After watching all of those commercials and trailers for Flight,
you might think you know what it is all about, and that's when Denzel
Washington surprises you.
Washington stars as Whip Whitaker - an alcoholic pilot who also likes
to do cocaine (Sully must be irate!). After a wild night out, Whip has
to pilot a small plane on a short hop from Orlando to Atlanta, which
should be no problem, but we wouldn't have a movie if the flight went
well (seriously, can you imagine how boring the movie would be if it
was two hours of TSA touching your junk, watching beverage service and
seeing what happens to your baggage on its way from plane to
During the flight, something horribly malfunctions on the plane, and
only Whip's amazing display of skills saves them from what could have
been a terrible disaster. However, as he is being celebrated for being
a hero, it is discovered Whip was drunk and high past all legal limits
during the flight.
Will Whip be held responsible?
Can he get his life under control?
While the primary plot of Flight is about whether or not Whip
sent to jail, the movie more so is about Whip's struggle to realize he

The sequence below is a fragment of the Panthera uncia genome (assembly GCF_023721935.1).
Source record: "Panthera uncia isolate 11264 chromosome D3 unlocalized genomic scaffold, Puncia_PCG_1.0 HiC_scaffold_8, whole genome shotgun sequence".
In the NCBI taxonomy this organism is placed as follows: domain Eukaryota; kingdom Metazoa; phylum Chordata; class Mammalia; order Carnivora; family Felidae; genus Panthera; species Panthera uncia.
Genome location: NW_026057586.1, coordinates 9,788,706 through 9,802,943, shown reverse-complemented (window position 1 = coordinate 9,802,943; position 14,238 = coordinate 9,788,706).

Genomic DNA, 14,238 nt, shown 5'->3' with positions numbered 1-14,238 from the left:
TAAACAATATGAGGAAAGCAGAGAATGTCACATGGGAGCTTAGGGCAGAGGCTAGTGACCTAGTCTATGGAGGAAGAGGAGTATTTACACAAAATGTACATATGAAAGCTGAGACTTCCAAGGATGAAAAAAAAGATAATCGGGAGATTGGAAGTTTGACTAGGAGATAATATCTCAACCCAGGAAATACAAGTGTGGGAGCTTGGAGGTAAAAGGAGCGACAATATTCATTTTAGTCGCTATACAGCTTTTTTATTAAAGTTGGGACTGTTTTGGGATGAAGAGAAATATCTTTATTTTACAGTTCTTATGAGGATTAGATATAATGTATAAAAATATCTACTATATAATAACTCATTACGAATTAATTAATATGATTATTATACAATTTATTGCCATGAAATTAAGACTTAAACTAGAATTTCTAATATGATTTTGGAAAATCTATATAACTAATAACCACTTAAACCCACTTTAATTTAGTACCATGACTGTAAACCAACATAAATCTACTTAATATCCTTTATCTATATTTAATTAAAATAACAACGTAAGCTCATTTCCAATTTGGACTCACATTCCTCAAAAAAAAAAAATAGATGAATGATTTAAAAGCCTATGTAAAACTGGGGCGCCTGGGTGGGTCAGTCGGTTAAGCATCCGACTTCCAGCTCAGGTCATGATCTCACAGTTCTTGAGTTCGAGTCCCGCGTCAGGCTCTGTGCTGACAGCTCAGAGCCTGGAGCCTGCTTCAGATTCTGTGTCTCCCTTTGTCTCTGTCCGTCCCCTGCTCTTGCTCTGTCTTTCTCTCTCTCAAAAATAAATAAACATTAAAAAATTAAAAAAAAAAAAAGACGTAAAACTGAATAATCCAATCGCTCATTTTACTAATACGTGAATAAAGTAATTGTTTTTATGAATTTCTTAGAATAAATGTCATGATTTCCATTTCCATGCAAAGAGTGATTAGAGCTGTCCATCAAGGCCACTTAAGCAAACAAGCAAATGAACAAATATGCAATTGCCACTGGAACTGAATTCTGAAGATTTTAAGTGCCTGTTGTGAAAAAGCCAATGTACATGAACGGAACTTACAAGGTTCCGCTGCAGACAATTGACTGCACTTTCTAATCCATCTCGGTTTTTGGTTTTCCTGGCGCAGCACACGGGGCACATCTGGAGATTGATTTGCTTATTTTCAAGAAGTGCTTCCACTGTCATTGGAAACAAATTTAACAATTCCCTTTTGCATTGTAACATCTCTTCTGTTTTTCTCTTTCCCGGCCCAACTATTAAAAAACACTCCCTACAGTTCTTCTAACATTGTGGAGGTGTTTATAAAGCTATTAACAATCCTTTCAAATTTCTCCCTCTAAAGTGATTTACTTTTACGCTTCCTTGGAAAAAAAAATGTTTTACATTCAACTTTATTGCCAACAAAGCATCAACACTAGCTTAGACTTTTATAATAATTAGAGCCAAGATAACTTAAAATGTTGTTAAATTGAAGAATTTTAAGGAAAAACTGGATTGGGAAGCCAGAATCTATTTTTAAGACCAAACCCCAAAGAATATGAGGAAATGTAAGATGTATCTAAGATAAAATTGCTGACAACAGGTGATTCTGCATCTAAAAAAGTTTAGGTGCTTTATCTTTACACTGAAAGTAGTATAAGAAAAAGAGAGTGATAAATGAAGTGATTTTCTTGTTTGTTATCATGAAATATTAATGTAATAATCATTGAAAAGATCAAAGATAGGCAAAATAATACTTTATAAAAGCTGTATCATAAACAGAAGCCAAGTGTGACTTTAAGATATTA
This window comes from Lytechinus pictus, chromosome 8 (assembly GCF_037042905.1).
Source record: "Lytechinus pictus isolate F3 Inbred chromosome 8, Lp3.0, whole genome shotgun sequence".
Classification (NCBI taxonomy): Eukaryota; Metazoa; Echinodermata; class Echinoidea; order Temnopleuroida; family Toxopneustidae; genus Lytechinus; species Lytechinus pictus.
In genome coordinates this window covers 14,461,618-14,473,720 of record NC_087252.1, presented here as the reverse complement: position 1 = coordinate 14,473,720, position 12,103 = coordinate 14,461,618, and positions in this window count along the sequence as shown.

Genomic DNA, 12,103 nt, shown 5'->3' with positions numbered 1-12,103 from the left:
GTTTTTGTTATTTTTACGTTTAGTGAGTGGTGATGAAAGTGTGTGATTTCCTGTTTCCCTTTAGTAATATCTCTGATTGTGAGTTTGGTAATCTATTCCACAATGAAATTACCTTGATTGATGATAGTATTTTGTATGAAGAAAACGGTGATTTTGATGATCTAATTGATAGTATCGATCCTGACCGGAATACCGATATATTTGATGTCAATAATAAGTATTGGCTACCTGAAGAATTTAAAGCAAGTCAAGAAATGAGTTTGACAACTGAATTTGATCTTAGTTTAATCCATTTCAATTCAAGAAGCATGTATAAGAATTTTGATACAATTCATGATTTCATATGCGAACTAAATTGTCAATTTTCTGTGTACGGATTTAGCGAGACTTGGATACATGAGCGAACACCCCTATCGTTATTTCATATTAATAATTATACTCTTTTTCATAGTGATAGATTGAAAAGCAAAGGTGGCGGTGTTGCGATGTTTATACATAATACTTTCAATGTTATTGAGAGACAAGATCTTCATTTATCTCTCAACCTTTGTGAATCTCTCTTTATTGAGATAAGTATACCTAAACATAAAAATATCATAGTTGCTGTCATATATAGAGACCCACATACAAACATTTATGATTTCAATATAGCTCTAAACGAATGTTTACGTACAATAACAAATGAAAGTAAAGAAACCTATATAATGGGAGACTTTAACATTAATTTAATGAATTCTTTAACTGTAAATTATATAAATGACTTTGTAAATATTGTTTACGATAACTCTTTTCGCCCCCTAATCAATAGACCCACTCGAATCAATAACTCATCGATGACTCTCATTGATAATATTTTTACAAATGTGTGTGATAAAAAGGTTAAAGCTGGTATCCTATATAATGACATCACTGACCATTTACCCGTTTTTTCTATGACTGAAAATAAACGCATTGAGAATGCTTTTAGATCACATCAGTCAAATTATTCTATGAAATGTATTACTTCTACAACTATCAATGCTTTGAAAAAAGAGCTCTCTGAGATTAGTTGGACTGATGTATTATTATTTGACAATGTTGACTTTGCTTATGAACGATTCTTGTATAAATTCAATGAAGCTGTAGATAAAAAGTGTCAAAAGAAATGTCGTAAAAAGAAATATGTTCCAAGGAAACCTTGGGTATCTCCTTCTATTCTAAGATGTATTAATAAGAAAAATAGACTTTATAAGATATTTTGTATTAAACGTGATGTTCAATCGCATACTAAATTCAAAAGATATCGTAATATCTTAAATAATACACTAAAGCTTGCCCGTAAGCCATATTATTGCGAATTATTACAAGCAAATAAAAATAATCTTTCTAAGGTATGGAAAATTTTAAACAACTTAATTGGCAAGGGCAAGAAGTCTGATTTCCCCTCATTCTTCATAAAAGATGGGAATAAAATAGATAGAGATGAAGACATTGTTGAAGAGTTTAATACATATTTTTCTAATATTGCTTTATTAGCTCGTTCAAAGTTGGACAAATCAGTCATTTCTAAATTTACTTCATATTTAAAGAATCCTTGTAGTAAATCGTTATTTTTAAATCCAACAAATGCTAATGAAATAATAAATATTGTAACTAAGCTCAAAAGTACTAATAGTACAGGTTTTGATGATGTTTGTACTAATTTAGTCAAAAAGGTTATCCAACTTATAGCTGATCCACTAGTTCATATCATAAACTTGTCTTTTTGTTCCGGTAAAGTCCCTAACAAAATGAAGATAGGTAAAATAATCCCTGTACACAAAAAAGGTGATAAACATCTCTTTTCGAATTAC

has a drinking and drug problem, and it is ruining his life in every
respect. That's where Washington soars.
As an actor, no one captures that righteous indignation and coolness in
his character like Washington, which is why we are captivated while
watching Whip's life fall apart as he struggles and fails to go down
the path of sobriety. Washington puts an amazing face of pride and
denial on Whip, while also showing us the man's vulnerability,
failures, weaknesses and overall feelings of desperation. He's just
perfect from opening scene to closing credits.
Meanwhile, director Robert Zemeckis and writer John Gatins make Flight
a fully rounded film. Zemeckis fashions the infamous flight in the
title into one of the most harrowing sequences captured on film. Every
moment is full of danger, tension, fear and shock, while Gatins also
walks a fine line between courtroom drama and personal drama.
Gatins's script makes it clear to us what is at stake, what Whip has
done, what has gone wrong with the plane and how everyone involved is
looking to cover their butts (believe me, you will see all sorts of
reality in this scenario). However, the ultimate resolution, as well as
Whip's personal journey, is what keeps the audience in suspense until
the very end.
is a wonderful movie only brought down slightly by the use of John
Goodman's character, Harling Mays. In short, he's Whip's buddy/dealer,
and the way Goodman has been directed to ham it up and provide extreme
comical relief goes too far. It's not Goodman's fault.
is almost perfect.
is rated R for drug and alcohol abuse, language, sexuality/nudity and
an intense action sequence.